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Violinist LISA BATIASHVILI's worldwide schedule is characterized by invitations with the leading conductors of the day - including Vladimir Ashkenazy, Christoph von Dohnányi, Charles Dutoit, Christoph Eschenbach, Mikko Franck, Alan Gilbert, Paavo Järvi, Vladimir Jurowski, Zubin Mehta, Sakari Oramo, Jukka-Pekka Saraste, and Yuri Temirkanov. Debuts during 2004/05 with the London Symphony Orchestra/Lorin Maazel, the Berlin Philharmonic/Osmo Vänskä, and the New York Philharmonic/Lorin Maazel have each led to immediate reinvitations; and during 2005/06 she appears for the first time with the San Francisco Symphony Orchestra and at the Salzburg Festival - while making return visits to the Royal Concertgebouw Orchestra, the Los Angeles Philharmonic, the Chicago Symphony, the NHK Symphony, and the Orchestre de Paris. Chamber music also plays an important part in Batiashvili's schedule, with invitations from festivals such as Edinburgh, Aldeburgh, Marlboro, Tanglewood, Saratoga, Schleswig-Holstein, Schubertiade, and Kuhmo; in 2005 her commitment to new music was evidenced with two world premieres, including a new double concerto for violin, oboe, and chamber orchestra by Nicholas Bacri.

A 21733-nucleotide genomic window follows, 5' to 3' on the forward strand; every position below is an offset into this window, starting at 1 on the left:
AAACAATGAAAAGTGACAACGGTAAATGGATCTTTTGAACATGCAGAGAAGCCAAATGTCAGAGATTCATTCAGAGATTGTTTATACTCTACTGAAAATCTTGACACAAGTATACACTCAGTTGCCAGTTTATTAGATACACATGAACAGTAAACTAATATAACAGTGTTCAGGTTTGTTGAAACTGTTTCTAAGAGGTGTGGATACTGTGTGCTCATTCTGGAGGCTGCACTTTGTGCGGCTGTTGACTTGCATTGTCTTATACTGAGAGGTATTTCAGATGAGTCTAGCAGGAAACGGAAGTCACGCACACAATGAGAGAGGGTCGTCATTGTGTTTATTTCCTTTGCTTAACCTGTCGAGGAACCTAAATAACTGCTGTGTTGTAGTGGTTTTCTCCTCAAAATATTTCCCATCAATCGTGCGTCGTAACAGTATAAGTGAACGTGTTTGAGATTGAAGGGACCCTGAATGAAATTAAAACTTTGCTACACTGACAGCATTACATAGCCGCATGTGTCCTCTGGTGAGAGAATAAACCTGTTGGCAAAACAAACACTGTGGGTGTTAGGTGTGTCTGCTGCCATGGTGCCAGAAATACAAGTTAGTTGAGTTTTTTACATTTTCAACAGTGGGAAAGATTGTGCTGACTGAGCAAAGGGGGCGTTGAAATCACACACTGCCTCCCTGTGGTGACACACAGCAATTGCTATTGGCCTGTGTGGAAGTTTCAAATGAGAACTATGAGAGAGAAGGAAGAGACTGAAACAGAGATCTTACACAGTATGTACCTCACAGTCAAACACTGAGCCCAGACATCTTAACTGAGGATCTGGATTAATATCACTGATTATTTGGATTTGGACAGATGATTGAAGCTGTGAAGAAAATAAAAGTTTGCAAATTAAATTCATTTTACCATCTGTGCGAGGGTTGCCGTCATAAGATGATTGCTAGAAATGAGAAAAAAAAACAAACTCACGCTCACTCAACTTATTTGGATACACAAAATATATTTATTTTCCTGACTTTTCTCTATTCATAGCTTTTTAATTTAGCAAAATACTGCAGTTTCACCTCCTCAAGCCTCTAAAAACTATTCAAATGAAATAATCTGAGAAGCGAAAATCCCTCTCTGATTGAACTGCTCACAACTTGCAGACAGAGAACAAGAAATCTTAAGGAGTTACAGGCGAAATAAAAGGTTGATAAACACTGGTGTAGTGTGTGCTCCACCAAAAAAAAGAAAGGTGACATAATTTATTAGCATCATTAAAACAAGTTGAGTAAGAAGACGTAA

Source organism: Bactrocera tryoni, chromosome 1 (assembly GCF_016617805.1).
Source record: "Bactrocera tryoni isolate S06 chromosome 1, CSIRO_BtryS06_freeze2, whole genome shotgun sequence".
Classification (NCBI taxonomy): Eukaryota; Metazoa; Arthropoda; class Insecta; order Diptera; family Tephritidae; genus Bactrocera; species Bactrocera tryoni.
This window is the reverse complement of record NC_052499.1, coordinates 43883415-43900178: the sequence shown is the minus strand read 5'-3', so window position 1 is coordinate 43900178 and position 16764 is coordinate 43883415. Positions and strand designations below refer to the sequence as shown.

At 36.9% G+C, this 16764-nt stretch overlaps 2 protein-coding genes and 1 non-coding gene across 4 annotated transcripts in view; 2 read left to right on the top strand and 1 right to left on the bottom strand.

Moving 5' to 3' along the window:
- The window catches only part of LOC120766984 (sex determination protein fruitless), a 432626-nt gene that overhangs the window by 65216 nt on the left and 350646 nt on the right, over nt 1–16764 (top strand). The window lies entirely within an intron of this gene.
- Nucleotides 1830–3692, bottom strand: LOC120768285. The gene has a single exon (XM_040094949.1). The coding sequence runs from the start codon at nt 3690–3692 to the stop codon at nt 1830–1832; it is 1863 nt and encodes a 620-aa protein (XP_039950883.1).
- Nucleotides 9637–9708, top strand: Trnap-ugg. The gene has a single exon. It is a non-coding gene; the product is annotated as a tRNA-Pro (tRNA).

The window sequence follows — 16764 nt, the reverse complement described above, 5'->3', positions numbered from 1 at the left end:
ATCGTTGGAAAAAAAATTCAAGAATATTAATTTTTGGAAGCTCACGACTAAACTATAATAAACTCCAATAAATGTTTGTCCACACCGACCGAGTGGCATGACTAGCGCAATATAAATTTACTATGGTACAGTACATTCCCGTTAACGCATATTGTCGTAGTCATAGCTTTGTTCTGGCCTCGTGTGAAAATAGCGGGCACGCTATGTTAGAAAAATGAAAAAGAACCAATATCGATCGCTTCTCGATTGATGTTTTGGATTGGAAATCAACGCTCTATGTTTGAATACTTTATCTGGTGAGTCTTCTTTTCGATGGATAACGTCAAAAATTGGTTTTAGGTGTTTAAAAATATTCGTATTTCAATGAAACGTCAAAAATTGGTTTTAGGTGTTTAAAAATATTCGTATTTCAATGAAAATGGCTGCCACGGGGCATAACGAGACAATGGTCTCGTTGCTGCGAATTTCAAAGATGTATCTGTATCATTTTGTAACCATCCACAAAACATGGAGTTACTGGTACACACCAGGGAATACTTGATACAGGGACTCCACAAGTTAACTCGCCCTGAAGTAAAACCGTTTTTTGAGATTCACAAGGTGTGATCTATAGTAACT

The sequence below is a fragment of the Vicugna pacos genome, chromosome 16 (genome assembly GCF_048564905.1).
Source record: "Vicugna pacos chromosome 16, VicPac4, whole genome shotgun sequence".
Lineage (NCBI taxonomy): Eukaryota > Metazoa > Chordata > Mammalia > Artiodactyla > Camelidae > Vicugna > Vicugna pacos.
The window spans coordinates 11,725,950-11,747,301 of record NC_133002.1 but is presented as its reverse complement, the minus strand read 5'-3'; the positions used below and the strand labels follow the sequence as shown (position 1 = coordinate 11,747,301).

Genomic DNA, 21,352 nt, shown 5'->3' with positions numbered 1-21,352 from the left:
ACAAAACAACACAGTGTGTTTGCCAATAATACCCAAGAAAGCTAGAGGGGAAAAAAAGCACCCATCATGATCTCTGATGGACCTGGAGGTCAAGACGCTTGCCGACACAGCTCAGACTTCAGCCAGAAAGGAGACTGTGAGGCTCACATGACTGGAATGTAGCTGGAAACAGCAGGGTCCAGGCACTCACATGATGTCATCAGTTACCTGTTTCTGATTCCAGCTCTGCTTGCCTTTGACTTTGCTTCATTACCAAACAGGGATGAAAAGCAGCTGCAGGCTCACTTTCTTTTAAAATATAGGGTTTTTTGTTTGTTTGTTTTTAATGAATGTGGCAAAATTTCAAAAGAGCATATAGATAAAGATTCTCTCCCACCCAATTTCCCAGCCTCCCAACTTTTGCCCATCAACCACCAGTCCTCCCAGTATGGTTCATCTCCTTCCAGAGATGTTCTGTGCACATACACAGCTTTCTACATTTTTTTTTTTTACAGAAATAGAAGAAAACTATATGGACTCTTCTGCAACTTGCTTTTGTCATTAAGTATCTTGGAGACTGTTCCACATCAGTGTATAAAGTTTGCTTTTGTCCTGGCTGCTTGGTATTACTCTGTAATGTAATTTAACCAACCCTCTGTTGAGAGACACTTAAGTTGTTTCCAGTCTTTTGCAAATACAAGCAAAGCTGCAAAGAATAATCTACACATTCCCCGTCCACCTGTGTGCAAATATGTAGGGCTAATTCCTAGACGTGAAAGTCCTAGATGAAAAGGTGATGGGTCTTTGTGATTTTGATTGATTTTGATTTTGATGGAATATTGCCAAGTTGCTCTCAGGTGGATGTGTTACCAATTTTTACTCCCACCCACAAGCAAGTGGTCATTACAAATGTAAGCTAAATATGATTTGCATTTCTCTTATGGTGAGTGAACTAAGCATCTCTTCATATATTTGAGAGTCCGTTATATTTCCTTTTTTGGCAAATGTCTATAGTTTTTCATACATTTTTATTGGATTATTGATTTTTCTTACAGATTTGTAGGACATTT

2001 was a landmark year for Georgian-born violinist Lisa Batiashvili - at that time one of the first BBC New Generation Artists: "outstanding debut of the year" and "one of the best CDs of 2001" were BBC Music magazine's reactions to her BBC Proms and EMI CD respectively; and just two years later she was named winner of the Schleswig-Holstein Music Festival's Leonard Bernstein Award. Now in her mid-20s, she has continued to make an indelible impression on the international music scene, with stunning successes throughout Europe, North America, Australia, and the Pacific Rim territories.
International awareness of this outstanding young musician was triggered by her unprecedented success in the 1995 Sibelius Competition in Helsinki where, as the youngest competitor (aged 16), she was awarded second prize. Since then an exceptional career has blossomed, alongside studies with Professor Ana Chumachenko at the Musikhochschule in Munich and with Professor Mark Lubotski at the Musikhochschule in Hamburg.
Munich has been Batiashvili's home city since 1994, and she now resides there with her husband Francois Leleux and their daughter Anna-Victoria. She plays the 1709 Engleman Stradivarius - kindly loaned by the Nippon Music Foundation.